I'll take 7.2IP and 0R from Jose Contreras anyway I can get it, but he didn't do a whole lot to instill any extra confidence in me as we approach the playoffs.
Contreras looked a lot like the pitcher we got used to seeing from July '04 - July '05. He was falling behind batters, working slowly, and throwing his splitter in the dirt. The difference was he fought through his control problems to keep the Royals off the scoreboard. Again, that probably has something to do with it being the Royals, and not a real major league team.
There are two ways you can look at El Conde's start from last night.
- He fought through his control problem, making key pitches when he had to.
- He looked just like the old Count, and would have gotten torn apart by a patient playoff caliber team. (A's, Yankees, BoSox)
My gut tells me that it was a little bit of both. We'll have to watch his next few starts closely to really tell if we have a new pitcher on our hands.
In the 4th inning, Juan Uribe hit a deep flyball that looked like it would get over the wall for a home run. It fell just short, hitting the top of the wall before bouncing back into the field of play. -- We've come to expect our players to admire their tape measure shots (Carlos Lee & Paul Konerko come to mind), but Juan did just the opposite. He busted hard out of the box, and ran full speed around around first. He was already around second base by the time the ball had bounced back into play and made it fairly easily into third on a ball hit to left field. (You don't see that too often.) -- This is the Juan Uribe that I loved to watch play last season. It was nice of him to show up.
I know you're expecting me to question Ozzie's bullpen usage tonight. So... Here it is.
Jose Contreras was pulled in the 8th inning after allowing the tying run to reach base via a 5-pitch walk. He had reached 100 pitches -- Surprisingly economical for El Conde -- Pulling him was the right move.
Ozzie brought in Bobby Jenks for what appeared to be a hold opportunity in a close game while inheriting the tying run on base. -- Good move. Get the kid some more high leverage innings, even if it is against inferior competition. It should help build his confidence after last outing.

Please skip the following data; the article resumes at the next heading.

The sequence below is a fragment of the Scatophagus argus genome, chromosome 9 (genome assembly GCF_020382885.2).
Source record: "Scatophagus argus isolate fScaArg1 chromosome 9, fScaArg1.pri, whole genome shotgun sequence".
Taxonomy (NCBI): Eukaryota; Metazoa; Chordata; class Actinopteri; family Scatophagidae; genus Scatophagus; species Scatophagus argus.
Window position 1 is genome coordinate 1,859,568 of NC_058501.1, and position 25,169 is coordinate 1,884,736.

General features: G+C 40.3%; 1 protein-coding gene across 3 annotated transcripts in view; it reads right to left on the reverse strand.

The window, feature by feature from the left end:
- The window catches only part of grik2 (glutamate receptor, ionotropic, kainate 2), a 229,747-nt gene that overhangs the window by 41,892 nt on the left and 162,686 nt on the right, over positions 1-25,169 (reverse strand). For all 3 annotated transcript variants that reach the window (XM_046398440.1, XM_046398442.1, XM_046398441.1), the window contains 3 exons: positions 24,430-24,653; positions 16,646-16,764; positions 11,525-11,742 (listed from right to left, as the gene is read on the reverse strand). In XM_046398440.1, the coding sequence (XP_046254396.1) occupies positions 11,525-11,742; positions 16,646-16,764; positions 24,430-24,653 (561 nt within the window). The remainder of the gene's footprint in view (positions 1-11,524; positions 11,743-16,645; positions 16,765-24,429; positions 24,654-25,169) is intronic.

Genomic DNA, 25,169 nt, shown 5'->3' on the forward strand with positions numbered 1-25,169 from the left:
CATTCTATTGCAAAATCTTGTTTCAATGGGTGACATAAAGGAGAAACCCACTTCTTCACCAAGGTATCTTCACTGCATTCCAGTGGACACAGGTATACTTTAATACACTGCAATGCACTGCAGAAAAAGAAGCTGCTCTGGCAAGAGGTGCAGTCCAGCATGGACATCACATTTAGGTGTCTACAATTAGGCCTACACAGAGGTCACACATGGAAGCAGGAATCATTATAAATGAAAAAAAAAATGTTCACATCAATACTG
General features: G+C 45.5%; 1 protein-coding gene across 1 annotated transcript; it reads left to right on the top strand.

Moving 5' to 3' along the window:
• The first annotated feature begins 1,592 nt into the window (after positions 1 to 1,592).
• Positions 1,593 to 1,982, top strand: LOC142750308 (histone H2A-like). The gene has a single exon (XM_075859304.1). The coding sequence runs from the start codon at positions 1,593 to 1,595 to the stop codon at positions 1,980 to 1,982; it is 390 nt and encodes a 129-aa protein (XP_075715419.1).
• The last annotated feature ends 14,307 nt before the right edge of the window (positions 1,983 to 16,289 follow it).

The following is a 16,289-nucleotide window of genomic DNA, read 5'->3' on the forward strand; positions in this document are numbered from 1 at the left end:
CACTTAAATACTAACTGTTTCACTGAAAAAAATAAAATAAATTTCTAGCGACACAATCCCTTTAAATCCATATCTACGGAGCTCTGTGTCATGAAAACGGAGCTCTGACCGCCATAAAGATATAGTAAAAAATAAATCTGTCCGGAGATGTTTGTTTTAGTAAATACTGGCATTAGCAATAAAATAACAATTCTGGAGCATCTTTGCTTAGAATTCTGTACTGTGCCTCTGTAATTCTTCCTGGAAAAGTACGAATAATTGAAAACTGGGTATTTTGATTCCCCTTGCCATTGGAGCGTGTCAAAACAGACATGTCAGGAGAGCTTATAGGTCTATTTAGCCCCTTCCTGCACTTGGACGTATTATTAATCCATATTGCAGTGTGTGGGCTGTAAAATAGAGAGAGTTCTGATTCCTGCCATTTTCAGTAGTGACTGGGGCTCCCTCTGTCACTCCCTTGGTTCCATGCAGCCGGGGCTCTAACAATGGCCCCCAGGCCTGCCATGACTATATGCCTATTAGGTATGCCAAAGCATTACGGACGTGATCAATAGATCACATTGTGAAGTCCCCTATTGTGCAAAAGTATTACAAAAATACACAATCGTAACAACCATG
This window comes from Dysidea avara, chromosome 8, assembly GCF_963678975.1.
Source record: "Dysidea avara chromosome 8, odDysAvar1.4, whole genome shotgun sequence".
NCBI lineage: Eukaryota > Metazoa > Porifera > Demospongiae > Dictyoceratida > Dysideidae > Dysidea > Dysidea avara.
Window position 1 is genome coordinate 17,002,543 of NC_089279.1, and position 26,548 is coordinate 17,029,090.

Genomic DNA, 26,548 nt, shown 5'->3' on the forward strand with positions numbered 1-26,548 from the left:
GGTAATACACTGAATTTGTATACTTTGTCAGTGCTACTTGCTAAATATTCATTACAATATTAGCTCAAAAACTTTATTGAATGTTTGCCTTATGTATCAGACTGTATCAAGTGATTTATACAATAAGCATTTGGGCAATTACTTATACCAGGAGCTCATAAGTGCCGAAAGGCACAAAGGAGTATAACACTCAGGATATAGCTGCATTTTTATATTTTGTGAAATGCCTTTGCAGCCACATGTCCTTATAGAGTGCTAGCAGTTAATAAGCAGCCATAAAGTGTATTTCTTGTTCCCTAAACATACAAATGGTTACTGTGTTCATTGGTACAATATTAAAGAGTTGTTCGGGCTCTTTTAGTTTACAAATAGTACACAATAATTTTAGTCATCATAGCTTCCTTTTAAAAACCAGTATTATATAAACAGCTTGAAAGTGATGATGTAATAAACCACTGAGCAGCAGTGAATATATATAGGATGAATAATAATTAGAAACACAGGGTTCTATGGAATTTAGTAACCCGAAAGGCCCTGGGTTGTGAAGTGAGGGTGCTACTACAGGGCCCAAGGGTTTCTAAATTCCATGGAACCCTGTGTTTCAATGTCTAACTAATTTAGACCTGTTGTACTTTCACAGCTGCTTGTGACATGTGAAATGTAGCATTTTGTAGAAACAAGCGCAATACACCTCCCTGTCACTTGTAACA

Jenks starts the top of the 9th. -- I would have gone with Hermanson, but I can't fault Ozzie for sticking with Jenks. -- Leave him in there, see if he can get the 4 out save in a tight game. He only has to face the 7-8-9-1 hitters of the Royals. They're not exactly murderer's row.
Jenks retires the #8 hitter, and Matt Stairs is announced as a pinch hitter. -- Ozzie immediately motions to the pen. Time to bring in the lefty -- WHY!! I'm screaming. I would have started the 9th with Hermanson, but if you're going to put Jenks out there, let him have a chance to close it out.
Marte, predictably I might add, promptly plunks the first two hitters he sees. The oh-so-dangerous Matt Stairs and Aaron Guiel lefty tandem. -- Coming into the night, Marte had allowed lefties to reach base at a .385 clip. Any casual White Sox fan has seen his struggle to throw strikes to lefties. This is a problem when your manager uses you every time a lefty comes up in a late inning situation.
Dustin Hermanson is brought in to clean up the mess. He didn't look pretty doing it, hanging a few sliders, and falling behind the KC's only dangerous hitter 3-0, but he got it done. Ozzie comes out smellin' like roses again.
Neal Cotts, the forgotten man in the White Sox pen, who incidentally plunked the second batter he faced last night, has allowed lefties to get on base at only a .281 clip this season. I think it's time for Ozzie to switch Marte and Cotts' roles in the bullpen.